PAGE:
- People can still comment on photos that are posted to G+ or Communities… hashtags, tagging, and all that stuff still works…
- You can still access all your old photos and videos on Google+ from the photos tab of your profile page.
- None of your old comments and +1’s will go away (where did people get that from?)
I’m loving Peter Quinn’s bouncing, tongue-in-cheek interface elements:
Super fun, pre-animated, sometimes looping, customizable Fake User Interface assets, as editable After Effects comps. Just drag and drop to quickly create and customize FUI layouts to suit your projects.
[Vimeo] [Via Justin Maxwell]
This new Mac app promises to make you a “dope-ass montage in seconds.” I love the ultra simplicity (drop in footage, drop in music, press big red button), though my initial test (using admittedly rough sledding footage) didn’t yield great results. If you take it for a spin (the download is free; you pay to save output), I’d be curious to hear how you like it.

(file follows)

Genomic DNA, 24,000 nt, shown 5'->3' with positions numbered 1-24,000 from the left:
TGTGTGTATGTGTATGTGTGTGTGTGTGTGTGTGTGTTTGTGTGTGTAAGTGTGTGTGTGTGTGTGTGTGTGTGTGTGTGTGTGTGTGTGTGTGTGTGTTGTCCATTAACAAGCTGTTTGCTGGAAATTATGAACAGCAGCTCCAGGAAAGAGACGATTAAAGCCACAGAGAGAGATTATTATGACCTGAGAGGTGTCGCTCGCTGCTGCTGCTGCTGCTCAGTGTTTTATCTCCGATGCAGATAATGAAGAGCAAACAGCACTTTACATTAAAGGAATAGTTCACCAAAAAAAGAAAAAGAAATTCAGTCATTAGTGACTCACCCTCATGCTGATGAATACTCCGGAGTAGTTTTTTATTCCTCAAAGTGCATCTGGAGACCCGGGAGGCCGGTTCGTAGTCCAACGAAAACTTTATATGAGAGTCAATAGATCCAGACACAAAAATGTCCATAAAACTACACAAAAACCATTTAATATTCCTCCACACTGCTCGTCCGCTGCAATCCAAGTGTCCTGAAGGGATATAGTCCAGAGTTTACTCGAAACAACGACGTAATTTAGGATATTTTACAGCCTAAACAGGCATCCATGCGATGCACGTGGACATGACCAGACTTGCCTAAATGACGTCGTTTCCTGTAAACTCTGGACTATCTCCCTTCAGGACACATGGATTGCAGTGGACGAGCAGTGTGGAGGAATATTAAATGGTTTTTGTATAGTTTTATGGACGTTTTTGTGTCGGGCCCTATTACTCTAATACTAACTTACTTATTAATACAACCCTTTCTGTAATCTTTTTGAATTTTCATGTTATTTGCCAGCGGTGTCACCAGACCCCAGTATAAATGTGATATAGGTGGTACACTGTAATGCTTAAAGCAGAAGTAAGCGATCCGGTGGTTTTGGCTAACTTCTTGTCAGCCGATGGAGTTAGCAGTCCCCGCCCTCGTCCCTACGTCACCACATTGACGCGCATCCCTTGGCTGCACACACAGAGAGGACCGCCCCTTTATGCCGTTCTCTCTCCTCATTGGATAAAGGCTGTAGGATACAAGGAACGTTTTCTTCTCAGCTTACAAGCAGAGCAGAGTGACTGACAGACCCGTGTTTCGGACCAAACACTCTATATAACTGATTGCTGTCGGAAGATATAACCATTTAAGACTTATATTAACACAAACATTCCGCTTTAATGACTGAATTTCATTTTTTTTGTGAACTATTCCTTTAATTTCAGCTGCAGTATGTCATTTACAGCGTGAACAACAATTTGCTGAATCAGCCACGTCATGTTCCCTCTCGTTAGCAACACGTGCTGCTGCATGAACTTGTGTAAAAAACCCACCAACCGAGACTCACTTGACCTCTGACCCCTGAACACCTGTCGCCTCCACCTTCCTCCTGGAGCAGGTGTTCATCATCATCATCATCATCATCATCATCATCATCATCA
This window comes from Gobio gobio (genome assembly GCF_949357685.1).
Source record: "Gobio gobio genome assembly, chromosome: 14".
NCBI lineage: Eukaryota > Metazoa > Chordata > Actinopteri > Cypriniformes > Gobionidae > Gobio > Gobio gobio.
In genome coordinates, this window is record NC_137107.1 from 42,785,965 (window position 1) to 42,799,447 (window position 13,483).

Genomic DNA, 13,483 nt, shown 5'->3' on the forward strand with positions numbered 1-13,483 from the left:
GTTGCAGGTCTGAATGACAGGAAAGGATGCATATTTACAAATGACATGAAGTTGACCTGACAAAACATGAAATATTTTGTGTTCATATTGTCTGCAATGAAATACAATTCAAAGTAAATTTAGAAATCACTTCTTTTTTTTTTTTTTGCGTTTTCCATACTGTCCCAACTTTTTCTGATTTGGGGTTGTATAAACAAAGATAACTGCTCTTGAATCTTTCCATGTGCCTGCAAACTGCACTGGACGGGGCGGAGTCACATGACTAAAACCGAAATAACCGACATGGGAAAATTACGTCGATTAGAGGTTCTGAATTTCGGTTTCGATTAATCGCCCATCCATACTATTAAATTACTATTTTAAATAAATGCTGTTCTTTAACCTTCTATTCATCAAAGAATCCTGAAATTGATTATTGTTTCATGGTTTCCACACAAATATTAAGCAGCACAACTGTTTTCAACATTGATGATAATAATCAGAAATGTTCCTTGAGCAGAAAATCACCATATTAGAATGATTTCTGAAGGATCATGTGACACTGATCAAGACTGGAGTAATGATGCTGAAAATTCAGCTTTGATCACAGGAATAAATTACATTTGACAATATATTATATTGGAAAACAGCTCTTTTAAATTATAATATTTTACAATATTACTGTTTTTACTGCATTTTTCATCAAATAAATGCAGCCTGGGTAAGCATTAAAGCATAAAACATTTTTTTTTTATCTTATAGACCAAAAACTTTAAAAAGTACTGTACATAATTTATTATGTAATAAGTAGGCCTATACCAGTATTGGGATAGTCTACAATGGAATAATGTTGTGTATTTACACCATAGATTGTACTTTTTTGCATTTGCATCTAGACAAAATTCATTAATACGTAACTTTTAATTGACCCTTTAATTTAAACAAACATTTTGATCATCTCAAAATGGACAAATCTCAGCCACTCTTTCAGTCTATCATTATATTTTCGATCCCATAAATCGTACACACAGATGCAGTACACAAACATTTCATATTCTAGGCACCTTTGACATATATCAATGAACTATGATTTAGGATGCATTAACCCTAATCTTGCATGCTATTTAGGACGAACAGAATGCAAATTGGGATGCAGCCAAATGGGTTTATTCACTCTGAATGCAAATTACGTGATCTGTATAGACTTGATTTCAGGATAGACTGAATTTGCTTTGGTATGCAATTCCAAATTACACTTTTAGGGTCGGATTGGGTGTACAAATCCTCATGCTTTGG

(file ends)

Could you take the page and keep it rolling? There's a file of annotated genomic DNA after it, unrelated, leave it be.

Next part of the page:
I really enjoyed this set of works:
Six major data artists (Mark Hansen, R Luke DuBois, Kate Crawford, Jer Thorp, Fernanda Viegas, and Martin Wattenberg) discuss what it means to make art in the 21st century and how quantification and digitization is completely changing the way we live and create.
- Brush allows working with a finer tip size and deeper zoom
- Quick access to online resources: links to Snapseed’s YouTube channel and Google+ page in the Help & feedback menu
- Many new languages supported: Català, Dansk, Ελληνικά, English (British), Español (Latinoamérica), Suomi, हिन्दी, Hrvatski, Magyar, Bahasa Melayu, Norsk (Bokmål), Português (Portugal), Română, Slovenčina, Українська, Tiếng Việt